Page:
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Everyone knows Science Fiction is really cool. You know what PoE really needs? Spaceships! There isn't any game that wouldn't be improved by a space combat minigame. Adding one to PoE would send sales skyrocketing, and ensure the game was remembered for all time!!!!!

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I'll be the punching bag [in the sense I'll not reply back for rebuttal after this post] but I loved the lore-dumps and the Bombadil Writing PoE1 had. I couldn't get enough of descriptions of what was happening around the character and the backstory some of the companions told. Some game sessions I either solely looked for more books for lore or caught up with companion text focusing on them to proceed their dialogue. I never found any of the writing long winded (not that anyone here out right said this) and found they provided just enough to want more (though apparently it's just me in this boat).

 

With that said, I get it, progress through narrative usually focuses on present events and current story in today's video games to keep everything moving without being inundated with description and flavor. By doing that they will have a larger player-base. I truly believe this is mandatory these days to be successful to make part III., IV., etc

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As for the companions in poe1, there's a very simple thematic thread underlying most of them that's kinda obvious when you think about it.

 

Durance, Eder, Kana, Sagani, Zahua, Devil of Caroc all have one thing in common: They place their existential quest for meaning in something outside of themselves, and they all get burned for it. They all either find some way to deal with that and find a new way to give their lives meaning within themselves or they die in despair.

 

This mirrors both the watcher (or rather the awakened lifetime within them) and Thaos. Thaos so desperately needs validation and meaning to come from a place outside of himself that he's willing to do the bidding of a being whose authority he knows is false just so he won't have to deal with the horror of having to make a decision for himself. His tragedy is that he doesn't realize that placing that authority in a place outside of himself was in itself a choice that he made. The power to decide why he lived was his to give away, not Woedica's.

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How are the writers planning on creating a more compelling story for POE2?

 

 

I'd like to know too. The premise of "hunt a god, save your soul (before he ****s **** up for everyone)" sounds trite and done to death in fantasy games. Not very exciting baseline; boring to be honest.

 

What's the catch here? Is there any?

Edited by Undecaf
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I don't really agree. I think the lore dumps where a nessassary consequence of introducing a completly new world. As they where mostly things that happened in the past, the only way to "show not tell" would have been via lengthy animated (engine or FMV) non-interactive flashback sequences. Boring to sit though and expensive to add. BG1's dreams where simply text and narration, with a single illustration, so that is hardly an example of "showing". BG had a much more simplistic story anyway, stickling closely to the "heroes journey" metaplot.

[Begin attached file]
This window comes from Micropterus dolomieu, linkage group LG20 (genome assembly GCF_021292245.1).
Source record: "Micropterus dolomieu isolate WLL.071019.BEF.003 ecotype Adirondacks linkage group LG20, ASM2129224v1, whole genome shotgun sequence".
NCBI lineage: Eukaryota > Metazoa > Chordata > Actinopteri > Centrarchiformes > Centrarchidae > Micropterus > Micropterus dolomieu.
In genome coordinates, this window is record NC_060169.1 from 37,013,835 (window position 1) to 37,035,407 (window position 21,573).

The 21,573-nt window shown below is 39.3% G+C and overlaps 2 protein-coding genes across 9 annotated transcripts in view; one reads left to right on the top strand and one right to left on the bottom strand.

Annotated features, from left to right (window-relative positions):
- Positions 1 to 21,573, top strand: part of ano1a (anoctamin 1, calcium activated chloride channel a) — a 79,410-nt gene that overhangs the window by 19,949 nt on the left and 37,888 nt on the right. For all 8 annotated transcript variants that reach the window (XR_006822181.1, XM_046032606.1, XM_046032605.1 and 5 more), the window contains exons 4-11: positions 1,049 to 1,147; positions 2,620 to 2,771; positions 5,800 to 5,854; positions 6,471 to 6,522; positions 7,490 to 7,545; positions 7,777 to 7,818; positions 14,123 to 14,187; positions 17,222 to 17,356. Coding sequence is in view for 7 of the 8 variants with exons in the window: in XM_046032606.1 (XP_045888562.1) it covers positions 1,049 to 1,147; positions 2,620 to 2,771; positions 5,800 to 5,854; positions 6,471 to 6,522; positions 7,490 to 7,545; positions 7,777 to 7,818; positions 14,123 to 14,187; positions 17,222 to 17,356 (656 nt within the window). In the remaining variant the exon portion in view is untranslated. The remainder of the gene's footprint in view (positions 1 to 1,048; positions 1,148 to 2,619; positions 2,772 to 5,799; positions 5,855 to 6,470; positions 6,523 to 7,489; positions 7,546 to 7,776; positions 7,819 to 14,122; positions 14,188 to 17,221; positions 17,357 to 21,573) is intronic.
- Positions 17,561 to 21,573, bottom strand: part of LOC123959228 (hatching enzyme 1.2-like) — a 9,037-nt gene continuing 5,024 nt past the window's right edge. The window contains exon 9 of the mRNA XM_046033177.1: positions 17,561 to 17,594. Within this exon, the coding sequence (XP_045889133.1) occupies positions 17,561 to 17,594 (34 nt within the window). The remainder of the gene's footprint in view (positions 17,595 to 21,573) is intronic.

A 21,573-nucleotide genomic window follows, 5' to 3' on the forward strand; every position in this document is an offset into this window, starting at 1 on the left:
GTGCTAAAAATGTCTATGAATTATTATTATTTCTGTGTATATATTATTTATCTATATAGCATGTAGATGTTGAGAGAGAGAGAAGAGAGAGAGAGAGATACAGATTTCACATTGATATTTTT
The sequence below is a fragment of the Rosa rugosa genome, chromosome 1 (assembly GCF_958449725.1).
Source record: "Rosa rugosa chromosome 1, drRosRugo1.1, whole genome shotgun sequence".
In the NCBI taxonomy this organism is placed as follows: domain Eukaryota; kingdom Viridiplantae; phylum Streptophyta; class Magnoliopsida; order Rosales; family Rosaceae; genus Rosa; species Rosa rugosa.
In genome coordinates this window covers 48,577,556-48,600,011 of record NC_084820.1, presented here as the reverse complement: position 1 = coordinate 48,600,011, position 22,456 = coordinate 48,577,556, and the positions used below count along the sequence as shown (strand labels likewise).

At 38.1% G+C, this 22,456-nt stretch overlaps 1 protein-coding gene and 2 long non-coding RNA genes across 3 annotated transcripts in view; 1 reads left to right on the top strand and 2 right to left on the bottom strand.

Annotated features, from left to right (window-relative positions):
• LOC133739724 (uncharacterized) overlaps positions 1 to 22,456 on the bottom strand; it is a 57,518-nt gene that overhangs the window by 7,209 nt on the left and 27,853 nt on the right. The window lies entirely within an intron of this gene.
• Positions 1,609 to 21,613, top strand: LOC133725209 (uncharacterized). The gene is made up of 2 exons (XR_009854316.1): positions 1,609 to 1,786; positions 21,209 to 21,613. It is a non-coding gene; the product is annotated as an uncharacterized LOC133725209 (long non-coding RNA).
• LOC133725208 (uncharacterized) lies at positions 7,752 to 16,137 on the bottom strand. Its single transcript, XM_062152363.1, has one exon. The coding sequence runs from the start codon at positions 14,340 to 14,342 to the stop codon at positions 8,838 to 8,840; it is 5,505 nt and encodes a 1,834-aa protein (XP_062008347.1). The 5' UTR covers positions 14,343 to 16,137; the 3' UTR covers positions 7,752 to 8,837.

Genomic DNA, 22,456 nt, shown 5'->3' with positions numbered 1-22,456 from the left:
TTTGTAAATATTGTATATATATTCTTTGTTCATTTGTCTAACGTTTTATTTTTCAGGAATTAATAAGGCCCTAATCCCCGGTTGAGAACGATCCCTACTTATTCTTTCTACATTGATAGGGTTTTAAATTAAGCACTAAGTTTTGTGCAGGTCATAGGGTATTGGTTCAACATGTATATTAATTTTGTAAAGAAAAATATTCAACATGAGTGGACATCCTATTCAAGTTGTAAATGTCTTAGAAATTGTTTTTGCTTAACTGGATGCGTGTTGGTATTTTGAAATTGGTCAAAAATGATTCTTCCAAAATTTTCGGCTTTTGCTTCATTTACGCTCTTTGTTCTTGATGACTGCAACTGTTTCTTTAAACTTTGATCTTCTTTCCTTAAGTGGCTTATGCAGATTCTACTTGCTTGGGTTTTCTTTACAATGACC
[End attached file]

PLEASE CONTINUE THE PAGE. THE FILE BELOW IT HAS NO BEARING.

Exactly this. They didn't have the luxury of having hours of movies or endless amounts of books that have explained most of the lore to the players over two decades. In such case you need to do some lore dumping, to get the player at least some sense of what happens in the world and what has happened.

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Hate the living, love the dead.

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I don't really agree. I think the lore dumps where a nessassary consequence of introducing a completly new world. As they where mostly things that happened in the past, the only way to "show not tell" would have been via lengthy animated (engine or FMV) non-interactive flashback sequences. Boring to sit though and expensive to add. BG1's dreams where simply text and narration, with a single illustration, so that is hardly an example of "showing". BG had a much more simplistic story anyway, stickling closely to the "heroes journey" metaplot.

 

 

Exactly this. They didn't have the luxury of having hours of movies or endless amounts of books that have explained most of the lore to the players over two decades. In such case you need to do some lore dumping, to get the player at least some sense of what happens in the world and what has happened.

 

do less with companions.  am knowing the developers went through effort to create lore and they think it is necessary for the player to be exposed to such stuff, but if such lore dumps is deemed essential, do through npcs other than companions.  easily skippable. don't load down joinable with the heavy burden o' communicating often tedious exposition o' lore.

 

and am disagreeing such stuff is essential regardless. lore is important for the writer-- not so much for audience. building worlds and characters who fit in such worlds arguable requires in-depth understanding o' those historical details which resulted in factions and faction motivations, but such stuff is not essential for the reader.  the game developers does bass ackwards.  try to get the player to care 'bout the world by informing is bad. players will wanna know 'bout the world precisely 'cause they care 'bout characters.  crpg developers got it all backwards.

 

preference: show faction and player motivations through encounters rather than lore dumps from joinable npcs.  

 

HA! Good Fun!

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"If there be time to expose through discussion the falsehood and fallacies, to avert the evil by the processes of education, the remedy to be applied is more speech, not enforced silence."Justice Louis Brandeis, Concurring, Whitney v. California, 274 U.S. 357 (1927)

"Im indifferent to almost any murder as long as it doesn't affect me or mine."--Gfted1 (September 30, 2019)